Large numbers of smaller firms have admitted they are not prepared for changes in how payroll systems interact with Revenue that are due to come into force in January.
An overhaul of the Pay As You Earn (PAYE) system is due to come into effect in five months.
But 40pc of firms are not prepared for the changes, according to a survey of 200 firms which was commissioned by Big Red Cloud, a firm that supplies payroll software.
A majority of the firms surveyed said they were short of detail on how the new PAYE system will work.
From January, the new system will see employers submitting payroll data on a regular basis.
This represents a fundamental shift from the present system where detailed payroll data is submitted annually in a P35 form.
Big Red Cloud said Revenue’s changes are warranted, given the fact that the existing PAYE system had been introduced in 1960, at a time when a job was typically for life and payroll was a manual process.
Every aspect of how an employer fulfils their PAYE reporting obligations will change to a real-time electronic submission of the data.
Big Red Cloud said that covers everything from commencing employment, statutory deductions (PAYE/PRSI/USC), as well as the cessation of employment.
Well-known forms, such as the P45, P46, P30, P60 and P35, will disappear.
The survey found that 66pc of small and medium-sized firms are “short on detail” on the PAYE system overhaul.
Just 5pc are “completely unaware” of the changes.
But 40pc of SMEs said they are “not prepared at all” for the January 1 modernisation deadline.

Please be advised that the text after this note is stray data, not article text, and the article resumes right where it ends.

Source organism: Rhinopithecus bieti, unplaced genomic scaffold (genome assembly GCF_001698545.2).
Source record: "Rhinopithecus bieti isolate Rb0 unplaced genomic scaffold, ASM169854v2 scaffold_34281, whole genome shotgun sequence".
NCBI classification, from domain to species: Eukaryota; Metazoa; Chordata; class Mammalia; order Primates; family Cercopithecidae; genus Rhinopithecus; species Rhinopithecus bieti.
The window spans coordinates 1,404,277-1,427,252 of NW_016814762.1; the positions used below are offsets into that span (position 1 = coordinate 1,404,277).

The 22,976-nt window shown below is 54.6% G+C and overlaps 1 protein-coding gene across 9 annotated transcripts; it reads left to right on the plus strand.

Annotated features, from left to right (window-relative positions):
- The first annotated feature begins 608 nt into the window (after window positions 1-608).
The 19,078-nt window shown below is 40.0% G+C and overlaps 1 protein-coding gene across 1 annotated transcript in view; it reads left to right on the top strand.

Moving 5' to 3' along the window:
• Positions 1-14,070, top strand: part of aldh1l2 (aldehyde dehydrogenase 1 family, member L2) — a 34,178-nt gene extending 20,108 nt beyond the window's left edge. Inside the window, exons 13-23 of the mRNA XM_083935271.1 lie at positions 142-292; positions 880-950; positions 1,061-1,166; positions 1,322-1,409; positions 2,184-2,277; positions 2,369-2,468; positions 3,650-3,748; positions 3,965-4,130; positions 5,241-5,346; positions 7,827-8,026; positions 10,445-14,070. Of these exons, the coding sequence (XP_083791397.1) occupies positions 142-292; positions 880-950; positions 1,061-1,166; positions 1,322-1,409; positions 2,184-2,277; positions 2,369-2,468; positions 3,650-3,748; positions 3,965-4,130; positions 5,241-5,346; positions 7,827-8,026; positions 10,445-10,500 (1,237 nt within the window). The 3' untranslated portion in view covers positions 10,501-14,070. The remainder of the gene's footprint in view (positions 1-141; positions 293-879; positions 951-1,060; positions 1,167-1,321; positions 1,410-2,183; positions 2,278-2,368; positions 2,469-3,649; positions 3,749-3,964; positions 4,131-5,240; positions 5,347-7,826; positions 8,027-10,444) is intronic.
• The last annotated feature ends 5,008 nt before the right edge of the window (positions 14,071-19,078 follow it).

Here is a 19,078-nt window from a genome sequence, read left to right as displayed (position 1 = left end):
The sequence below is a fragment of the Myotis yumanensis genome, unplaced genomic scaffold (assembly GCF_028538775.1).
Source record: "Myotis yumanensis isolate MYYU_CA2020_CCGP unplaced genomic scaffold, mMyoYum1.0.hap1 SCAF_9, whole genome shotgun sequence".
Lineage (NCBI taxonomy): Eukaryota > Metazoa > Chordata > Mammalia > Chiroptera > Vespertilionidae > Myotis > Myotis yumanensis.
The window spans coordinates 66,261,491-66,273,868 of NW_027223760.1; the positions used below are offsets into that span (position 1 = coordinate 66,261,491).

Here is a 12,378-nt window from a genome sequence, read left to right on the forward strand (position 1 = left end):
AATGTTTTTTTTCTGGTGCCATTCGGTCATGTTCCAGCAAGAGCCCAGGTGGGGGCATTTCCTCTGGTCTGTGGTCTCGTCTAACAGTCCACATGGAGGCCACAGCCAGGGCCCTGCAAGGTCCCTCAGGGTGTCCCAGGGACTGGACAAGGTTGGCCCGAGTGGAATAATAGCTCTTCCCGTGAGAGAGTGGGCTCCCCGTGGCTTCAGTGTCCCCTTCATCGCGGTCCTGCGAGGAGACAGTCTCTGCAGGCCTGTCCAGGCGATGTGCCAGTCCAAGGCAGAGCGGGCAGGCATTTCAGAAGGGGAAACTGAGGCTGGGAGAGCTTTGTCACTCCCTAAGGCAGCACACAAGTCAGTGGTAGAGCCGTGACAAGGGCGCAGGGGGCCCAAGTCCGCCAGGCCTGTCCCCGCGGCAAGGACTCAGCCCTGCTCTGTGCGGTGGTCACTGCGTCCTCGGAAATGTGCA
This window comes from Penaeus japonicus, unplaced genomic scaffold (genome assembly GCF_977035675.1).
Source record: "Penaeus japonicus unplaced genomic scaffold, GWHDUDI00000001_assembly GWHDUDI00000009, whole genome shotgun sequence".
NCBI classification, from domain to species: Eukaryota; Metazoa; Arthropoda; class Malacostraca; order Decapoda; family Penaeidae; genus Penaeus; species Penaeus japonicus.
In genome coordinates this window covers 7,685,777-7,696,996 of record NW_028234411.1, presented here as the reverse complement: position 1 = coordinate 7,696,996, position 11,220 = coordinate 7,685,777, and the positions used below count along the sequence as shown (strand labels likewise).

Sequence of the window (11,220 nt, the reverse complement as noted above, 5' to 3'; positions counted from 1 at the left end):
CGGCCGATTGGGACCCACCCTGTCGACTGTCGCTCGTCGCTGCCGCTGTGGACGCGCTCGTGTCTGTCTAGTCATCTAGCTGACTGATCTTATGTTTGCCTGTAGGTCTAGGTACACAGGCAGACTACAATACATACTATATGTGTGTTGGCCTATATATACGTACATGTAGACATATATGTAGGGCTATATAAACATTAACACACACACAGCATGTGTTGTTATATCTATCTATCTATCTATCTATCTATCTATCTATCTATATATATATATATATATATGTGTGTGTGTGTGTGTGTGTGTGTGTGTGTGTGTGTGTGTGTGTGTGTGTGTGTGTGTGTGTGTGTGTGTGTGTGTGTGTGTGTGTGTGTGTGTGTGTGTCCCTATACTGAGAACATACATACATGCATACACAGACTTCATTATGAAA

And just 15pc say they are confident they will be ready.
Big Red Cloud CEO Marc O’Dwyer said the Revenue changes represent a huge overhaul of the PAYE system, the first in 58 years.
“As the year progresses, it is becoming increasingly apparent to us that, not only are many businesses not ready, many are simply unaware and/or uninformed of the changes and what they will mean for their business,” he said.
He added it was important that owner/managers take the necessary steps over the next few months to ensure their business is Revenue-compliant by January.
Revenue Commissioners chairman Niall Cody said recently the modernising of the system and move to real-time PAYE “represents an important step in the process of continuous improvement in service, compliance and efficiency in our administration of the tax system”.
He said that improvements and efficiencies will be the end-goal but “businesses, particularly those at the smaller end of the scale, will need some help to get there